By: Elizabeth Arrott
CAIRO — Officials from the International Monetary Fund are hammering out terms of a much-needed infusion of cash for Egypt’s weakening economy. But some Egyptians are worried about foreign influence over Egypt in its current, vulnerable state.
As Egypt’s economy falters, its government is trying to find relief anywhere it can. Officials say they are closer to securing a nearly $5 billion package from the International Monetary Fund, while recently announcing a $3 billion bond deal with Qatar.
As much as the foreign money is welcome, Egyptians worry about the lenders’ motives. Some see the IMF as too close to the interests of Egypt’s former government, and they view Qatar’s largess as prompted less by neighborly goodwill than by regional ambition.
Economist Magdy Sobhy Youssef of the Al Ahram Center for Political and Strategic Studies:
Youssef said it is normal for lenders or aid donors to have conditions that allow them to exploit the country they are helping, either through political concessions or the economy. He added that is as true for the West as it is for Qatar and other Gulf nations.
But economists say Egypt has the potential to build itself up without selling itself out. It starts, they argue, with ending the stalemate in domestic politics that has put meaningful reform on hold.
Youssef said that to see the problem as something with only an economic solution will lead to failure. “What is needed,” he added, “is political harmony between the government and the opposition.”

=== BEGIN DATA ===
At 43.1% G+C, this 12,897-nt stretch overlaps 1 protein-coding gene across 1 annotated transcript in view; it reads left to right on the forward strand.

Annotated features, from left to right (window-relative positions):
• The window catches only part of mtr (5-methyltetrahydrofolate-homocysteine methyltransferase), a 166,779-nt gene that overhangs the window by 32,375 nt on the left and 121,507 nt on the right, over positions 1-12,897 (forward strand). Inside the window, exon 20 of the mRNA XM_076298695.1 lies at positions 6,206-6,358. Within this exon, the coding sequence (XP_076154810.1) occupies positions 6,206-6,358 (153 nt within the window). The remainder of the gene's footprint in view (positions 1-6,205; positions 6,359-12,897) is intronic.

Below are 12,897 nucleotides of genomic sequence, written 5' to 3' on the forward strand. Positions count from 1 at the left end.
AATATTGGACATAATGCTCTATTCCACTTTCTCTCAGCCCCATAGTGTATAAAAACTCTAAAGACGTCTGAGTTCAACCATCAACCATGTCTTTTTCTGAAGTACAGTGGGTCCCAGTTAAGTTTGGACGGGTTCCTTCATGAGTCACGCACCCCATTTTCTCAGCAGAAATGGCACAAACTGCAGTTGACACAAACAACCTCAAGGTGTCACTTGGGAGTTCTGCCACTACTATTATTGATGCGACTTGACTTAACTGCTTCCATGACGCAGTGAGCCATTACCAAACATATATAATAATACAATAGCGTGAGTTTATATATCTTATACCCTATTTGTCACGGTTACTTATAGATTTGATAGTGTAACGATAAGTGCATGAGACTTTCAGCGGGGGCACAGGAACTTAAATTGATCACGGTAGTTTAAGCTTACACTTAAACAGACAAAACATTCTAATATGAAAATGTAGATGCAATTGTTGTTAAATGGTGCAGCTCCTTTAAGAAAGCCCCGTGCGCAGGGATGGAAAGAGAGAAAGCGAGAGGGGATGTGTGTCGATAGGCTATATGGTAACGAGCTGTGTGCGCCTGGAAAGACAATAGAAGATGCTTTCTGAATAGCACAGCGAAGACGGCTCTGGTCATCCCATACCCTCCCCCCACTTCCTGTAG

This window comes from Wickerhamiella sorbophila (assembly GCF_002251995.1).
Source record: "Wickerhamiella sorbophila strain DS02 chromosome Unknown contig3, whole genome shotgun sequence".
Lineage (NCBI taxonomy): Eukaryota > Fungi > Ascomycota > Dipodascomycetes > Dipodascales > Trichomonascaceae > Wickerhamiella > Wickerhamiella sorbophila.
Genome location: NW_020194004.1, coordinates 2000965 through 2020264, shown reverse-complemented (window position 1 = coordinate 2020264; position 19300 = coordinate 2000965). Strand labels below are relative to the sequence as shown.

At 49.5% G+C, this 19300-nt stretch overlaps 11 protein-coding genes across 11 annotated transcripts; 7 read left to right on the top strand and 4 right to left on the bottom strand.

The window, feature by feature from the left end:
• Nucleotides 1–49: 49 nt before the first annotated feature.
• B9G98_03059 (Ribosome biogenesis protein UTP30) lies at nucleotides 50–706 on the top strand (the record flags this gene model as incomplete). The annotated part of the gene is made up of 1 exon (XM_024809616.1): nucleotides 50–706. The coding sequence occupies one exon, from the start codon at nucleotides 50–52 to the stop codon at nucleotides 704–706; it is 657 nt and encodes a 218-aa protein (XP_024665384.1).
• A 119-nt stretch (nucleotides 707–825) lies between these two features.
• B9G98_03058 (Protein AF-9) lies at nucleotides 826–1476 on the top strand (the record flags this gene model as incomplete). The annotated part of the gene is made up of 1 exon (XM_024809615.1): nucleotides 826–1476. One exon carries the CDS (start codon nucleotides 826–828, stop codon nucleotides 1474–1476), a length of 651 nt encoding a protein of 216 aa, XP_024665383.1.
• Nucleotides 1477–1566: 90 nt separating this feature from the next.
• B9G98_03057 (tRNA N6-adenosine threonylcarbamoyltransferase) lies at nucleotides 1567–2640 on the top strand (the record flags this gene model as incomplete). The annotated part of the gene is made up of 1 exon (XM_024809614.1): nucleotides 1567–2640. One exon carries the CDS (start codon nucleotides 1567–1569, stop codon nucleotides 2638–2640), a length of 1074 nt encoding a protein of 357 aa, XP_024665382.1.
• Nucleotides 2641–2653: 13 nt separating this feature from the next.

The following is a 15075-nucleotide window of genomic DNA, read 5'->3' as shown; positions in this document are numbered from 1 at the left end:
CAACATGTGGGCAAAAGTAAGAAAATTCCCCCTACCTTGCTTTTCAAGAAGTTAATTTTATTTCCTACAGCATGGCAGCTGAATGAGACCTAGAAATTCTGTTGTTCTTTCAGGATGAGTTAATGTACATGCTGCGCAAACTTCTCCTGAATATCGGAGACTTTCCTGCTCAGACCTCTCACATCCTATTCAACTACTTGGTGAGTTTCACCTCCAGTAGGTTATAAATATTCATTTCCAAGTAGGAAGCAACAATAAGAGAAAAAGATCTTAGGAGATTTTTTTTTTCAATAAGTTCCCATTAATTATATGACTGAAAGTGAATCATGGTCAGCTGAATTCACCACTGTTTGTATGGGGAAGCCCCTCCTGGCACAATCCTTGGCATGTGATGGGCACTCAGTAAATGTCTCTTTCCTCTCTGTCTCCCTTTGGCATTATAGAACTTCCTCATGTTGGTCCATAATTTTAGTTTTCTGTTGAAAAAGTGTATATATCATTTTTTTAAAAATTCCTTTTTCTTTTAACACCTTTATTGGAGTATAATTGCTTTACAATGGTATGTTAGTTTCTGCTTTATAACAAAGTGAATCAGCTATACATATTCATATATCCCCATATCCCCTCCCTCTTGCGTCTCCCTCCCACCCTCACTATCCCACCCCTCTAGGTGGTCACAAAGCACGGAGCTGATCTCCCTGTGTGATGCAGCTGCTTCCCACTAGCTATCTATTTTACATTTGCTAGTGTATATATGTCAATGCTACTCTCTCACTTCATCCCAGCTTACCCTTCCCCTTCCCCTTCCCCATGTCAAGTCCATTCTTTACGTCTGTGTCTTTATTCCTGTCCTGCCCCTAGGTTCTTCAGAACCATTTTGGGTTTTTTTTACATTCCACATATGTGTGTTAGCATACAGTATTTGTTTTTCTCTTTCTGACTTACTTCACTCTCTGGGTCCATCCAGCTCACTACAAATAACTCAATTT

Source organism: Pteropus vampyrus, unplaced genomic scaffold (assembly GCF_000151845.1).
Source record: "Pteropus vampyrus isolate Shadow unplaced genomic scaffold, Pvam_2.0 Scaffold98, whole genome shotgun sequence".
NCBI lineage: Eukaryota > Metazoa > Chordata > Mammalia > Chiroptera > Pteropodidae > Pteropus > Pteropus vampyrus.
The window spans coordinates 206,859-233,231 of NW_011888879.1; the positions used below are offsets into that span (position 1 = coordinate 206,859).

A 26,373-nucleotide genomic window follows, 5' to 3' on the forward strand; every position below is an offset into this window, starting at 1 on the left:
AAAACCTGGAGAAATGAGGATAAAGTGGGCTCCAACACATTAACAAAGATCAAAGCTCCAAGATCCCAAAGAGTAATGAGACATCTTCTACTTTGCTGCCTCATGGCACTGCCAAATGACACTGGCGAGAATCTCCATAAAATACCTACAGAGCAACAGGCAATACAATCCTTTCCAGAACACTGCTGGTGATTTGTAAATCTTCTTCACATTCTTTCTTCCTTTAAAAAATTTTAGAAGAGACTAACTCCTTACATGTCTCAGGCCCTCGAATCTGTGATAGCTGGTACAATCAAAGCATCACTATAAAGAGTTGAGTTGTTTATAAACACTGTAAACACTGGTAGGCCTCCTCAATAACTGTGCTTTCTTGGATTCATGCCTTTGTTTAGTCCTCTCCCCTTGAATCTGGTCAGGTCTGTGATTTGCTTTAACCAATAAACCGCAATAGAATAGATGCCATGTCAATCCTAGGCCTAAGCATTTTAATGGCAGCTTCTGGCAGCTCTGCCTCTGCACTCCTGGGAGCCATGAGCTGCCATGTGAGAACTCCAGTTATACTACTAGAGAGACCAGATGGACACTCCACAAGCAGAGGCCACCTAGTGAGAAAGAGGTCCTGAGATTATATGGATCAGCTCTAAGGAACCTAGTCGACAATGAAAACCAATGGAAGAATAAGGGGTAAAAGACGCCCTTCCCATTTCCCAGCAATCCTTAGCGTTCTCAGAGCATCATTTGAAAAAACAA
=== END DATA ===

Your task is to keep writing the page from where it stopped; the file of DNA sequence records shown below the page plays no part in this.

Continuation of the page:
One of the biggest sticking points in pushing through a reform program is the political fallout from austerity measures. Neither side appears to want to take the blame for cutting subsidies – a huge drain on the budget. In recent weeks, rising prices and shortages of diesel and cooking fuel have led to murderous rage. And historically, a boost in the cost of bread has led to riots across Egypt.
But economists say there are ways to close loopholes so that only the, far fewer, truly needy get help. Omneya Helmy, director of the Egyptian Center for Economic Studies, says while curtailing subsidies is important, it is only part of the answer.
“It is not only about removing subsidies or lowering subsidies, but it is also about if people are offered or helped to have a good job with a decent salary,” she said.”This would really alleviate the problem.”
So, too, she said, would the strategic use of aid from foreign countries to build Egypt’s domestic economy.
“When we get from the IMF the loan, or from other donors, I do not want to see it all going only to finance the budget, but also to other developmental projects that create jobs and improve the quality of life of Egyptians,” she said.
For all the concern about outside influence, the crumbling economy, and continuing political and security troubles, Helmy remains optimistic.
“We are in a critical situation. But Egypt will not collapse. I am confident,” she said. “At the end of the day, Egyptians will make it.”
Hers may be a minority view based on a healthy dose of apolitical common sense. Other economists worry “the end of the day” is still a long way off.